Folate, or vitamin B9, may alleviate allergic reactions and allergy symptoms by shutting down inflammation, according to a study published in a recent issue of the Journal of Allergy and Clinical Immunology.
Although previous studies have noted a potential connection between folate and inflammatory conditions like heart disease, this study, conducted at the Johns Hopkins Children’s Centre in Baltimore, discovered actual links between higher levels of folate and relief from asthma, atopy and respiratory symptoms.
Funded by the National Institutes of Health, the study involved a review of medical data from 8083 patients aged 2 to 85 who participated in the 2005-2006 National Health and Nutrition Examination Survey. Data from this study was used to analyse serum folate and total immunoglobulin E (IgE) levels. IgE is a class of antibodies that mediates allergic reactions; higher levels indicate a higher incidence of allergic reaction.
According to review results, higher folate levels were linked to lower IgE levels, fewer reported allergies, decreased wheezing and a lower likelihood of the patient developing asthma.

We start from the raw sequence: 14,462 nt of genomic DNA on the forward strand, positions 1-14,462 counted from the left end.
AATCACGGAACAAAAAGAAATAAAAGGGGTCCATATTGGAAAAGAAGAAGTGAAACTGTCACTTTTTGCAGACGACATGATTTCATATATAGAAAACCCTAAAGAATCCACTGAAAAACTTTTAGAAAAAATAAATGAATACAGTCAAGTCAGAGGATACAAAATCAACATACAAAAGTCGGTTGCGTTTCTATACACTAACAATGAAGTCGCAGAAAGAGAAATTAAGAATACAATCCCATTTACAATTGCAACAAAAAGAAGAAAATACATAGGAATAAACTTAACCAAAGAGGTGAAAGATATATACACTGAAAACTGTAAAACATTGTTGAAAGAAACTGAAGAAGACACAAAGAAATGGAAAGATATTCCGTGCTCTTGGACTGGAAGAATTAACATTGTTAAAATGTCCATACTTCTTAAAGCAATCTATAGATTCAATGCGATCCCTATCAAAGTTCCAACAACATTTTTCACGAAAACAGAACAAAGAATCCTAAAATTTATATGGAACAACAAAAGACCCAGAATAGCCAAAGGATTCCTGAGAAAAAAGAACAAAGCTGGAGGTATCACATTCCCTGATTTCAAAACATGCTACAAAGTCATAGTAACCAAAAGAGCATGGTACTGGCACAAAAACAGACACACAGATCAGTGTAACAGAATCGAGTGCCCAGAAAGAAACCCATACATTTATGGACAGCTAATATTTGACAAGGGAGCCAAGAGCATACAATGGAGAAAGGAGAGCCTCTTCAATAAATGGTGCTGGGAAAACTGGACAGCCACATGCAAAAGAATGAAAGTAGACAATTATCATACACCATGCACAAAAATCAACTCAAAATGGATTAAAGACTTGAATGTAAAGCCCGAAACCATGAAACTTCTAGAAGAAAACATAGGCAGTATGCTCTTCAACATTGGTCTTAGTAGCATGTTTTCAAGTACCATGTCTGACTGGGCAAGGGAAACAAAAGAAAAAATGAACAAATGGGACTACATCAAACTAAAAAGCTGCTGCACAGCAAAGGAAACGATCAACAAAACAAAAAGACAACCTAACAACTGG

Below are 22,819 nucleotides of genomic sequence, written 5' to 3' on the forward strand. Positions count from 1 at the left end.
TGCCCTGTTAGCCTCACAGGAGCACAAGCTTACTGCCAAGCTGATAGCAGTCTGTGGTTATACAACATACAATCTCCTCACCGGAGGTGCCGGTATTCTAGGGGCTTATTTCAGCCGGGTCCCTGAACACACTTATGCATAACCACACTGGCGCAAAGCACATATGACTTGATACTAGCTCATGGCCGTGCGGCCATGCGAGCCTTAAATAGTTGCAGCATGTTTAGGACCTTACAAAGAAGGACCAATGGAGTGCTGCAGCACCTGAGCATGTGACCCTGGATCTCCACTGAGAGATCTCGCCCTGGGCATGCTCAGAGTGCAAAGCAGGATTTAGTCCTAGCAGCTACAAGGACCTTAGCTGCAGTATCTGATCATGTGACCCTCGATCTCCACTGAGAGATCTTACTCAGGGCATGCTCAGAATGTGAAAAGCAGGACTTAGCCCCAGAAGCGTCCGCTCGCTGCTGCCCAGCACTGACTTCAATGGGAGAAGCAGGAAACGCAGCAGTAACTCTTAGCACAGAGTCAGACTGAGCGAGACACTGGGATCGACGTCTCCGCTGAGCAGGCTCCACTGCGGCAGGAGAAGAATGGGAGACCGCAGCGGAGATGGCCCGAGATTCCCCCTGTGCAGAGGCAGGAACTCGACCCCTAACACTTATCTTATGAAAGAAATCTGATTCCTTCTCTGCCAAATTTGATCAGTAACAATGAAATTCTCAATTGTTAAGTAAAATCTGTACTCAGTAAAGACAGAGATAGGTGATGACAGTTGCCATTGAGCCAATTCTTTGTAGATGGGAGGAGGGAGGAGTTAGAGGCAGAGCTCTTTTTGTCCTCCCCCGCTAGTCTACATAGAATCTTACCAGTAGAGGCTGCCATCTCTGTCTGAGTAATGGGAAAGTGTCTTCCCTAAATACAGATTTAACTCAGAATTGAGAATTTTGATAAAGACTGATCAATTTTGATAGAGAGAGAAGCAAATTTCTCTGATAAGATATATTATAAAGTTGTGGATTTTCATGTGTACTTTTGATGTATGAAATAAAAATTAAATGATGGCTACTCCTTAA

People with the lowest folate levels (less than 8 ng per ml of blood) had a
- 40% increased risk of wheezing,
- 30% increased risk elevated IgE levels,
- 31% increased risk of allergic symptoms, and a
- 16% higher risk of asthma
compared to those with the highest levels of folate (above 18 ng per ml of blood).
The authors also noted asthma and respiratory symptoms in patients who participated in the National Health and Nutrition Examination Survey. However, additional research is needed to confirm these early findings and to determine exactly how folate works on inflammatory responses. The research team now plans to an in vivo study compare the effects of folate to placebo in people with allergies and asthma.
Folate occurs naturally in food like leafy vegetables, asparagus, fruits, legumes, yeast, mushrooms, and organ meat. Folic acid is the synthetic form of folate used primarily in baked goods and ready-to-eat cereals.
I would recommend that you supplement with methylfolate, a much more readily assimilated form rather than folic acid.